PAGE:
At night I used to fill it with logs and turn it right down last thing (typically 10pm) every night, which would leave glowing embers in the morning. A bit of kindling had the fire right back up in minutes, but I suspect that if you didn't fill the stove right up the night before it would be out. Although experimentation and better management might pay dividends here my feeling is that you will struggle to get more than embers in the morning unless you go to bed late (which for us would be 11pm) and get up by 6am.

    Incidentally I would advise buyers to think very carefully about the size of stove they need. Judging from the output of the 8KW F400, unless you are running a back-burner a 14KW or even a 10KW stove might be overkill and lead to uncomfortable levels of heat. Our house has very thick walls on the ground floor and that no doubt helped but it is otherwise not particularly well insulated and it is certainly not draught-proofed. On the other hand the house is in North Pembrokeshire, which has a mild climate, and its location only two miles from the sea takes the edge off the cold in winter. (I have noticed when driving on cold mornings that just 5 miles inland you often see widespread frost despite there being none around our area.) What I'm trying to say is that if you live far from the sea in a thin-walled and poorly insulated house on an exposed site halfway up a mountain in Scotland then maybe you will need 14KW - ask around your area to see what other people are using.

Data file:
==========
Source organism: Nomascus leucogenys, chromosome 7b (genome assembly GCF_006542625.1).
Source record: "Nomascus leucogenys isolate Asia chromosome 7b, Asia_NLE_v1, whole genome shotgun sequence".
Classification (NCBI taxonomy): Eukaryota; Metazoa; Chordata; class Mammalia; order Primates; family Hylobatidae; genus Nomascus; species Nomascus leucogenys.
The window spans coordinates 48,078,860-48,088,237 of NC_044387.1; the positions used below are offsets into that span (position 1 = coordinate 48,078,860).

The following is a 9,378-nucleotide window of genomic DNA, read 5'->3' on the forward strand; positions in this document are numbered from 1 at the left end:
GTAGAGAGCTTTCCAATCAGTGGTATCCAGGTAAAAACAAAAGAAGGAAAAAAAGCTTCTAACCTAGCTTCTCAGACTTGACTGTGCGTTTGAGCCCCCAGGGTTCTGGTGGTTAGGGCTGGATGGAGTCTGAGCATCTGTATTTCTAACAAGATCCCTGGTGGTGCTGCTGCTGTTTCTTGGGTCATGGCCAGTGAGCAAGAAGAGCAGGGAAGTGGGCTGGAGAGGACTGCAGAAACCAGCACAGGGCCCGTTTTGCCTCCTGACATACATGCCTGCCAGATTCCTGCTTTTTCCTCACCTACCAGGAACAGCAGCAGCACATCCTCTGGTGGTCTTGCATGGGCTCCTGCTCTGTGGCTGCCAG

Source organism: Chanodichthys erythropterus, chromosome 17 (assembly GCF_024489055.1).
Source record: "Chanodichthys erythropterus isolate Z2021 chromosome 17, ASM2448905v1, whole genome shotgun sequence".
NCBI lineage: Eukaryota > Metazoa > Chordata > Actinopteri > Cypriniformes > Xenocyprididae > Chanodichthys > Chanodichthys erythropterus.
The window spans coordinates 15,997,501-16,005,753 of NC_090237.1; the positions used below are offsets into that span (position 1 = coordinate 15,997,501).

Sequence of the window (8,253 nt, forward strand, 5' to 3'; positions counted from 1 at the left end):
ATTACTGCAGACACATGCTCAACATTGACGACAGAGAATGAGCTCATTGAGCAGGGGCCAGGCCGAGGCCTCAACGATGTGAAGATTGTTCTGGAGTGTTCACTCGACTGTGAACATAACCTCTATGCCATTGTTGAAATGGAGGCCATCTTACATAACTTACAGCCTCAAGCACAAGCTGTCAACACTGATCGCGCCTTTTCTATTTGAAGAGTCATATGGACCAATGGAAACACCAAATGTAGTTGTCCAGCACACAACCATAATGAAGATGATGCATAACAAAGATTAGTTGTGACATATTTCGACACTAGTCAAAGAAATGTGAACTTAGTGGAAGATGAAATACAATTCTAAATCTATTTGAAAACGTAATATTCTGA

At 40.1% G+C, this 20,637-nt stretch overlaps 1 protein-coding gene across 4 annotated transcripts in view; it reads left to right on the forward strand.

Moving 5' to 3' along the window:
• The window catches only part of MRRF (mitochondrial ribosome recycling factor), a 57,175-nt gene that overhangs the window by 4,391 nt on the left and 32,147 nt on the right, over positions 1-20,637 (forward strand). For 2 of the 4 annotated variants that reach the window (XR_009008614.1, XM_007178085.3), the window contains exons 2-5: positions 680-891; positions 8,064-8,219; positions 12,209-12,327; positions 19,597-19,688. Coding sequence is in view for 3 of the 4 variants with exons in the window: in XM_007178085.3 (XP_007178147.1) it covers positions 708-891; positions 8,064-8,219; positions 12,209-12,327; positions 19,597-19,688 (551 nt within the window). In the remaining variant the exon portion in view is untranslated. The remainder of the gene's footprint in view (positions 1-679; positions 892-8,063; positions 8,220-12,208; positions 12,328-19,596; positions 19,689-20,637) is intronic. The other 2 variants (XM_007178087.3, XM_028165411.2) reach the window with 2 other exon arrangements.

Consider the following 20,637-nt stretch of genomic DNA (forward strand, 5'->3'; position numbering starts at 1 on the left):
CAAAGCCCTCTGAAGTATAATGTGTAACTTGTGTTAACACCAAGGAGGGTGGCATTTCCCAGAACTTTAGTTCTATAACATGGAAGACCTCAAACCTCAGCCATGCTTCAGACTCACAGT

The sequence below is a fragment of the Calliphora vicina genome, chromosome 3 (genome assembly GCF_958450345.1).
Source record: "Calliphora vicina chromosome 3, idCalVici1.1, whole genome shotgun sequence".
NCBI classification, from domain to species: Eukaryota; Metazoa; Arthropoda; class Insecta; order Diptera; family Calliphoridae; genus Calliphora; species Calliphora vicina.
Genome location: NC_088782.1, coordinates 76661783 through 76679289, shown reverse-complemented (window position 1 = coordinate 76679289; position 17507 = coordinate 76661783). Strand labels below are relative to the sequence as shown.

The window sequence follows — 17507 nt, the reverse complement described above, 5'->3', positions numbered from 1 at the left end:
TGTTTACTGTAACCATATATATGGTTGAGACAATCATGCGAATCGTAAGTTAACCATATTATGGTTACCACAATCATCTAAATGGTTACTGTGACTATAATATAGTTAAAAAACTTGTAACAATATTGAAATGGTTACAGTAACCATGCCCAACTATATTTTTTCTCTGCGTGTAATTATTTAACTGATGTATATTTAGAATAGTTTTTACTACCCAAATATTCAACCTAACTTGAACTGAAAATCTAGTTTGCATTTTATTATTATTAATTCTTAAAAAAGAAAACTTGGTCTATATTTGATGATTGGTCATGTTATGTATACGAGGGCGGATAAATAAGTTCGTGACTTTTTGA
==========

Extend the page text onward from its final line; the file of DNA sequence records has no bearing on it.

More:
We bought the stove from our local supplier, who also installed it. I wouldn't say they were cheap at £1,155 including VAT but we try to support local business and the owners are knowledgeable and conscientious people who by reputation provide good support. Labour was a few hundred quid on top of that. The final bill came to much more in our case because we needed new flue components that required some carpentry work (don't ask) in addition to which we splashed out on a large slate hearth and so on.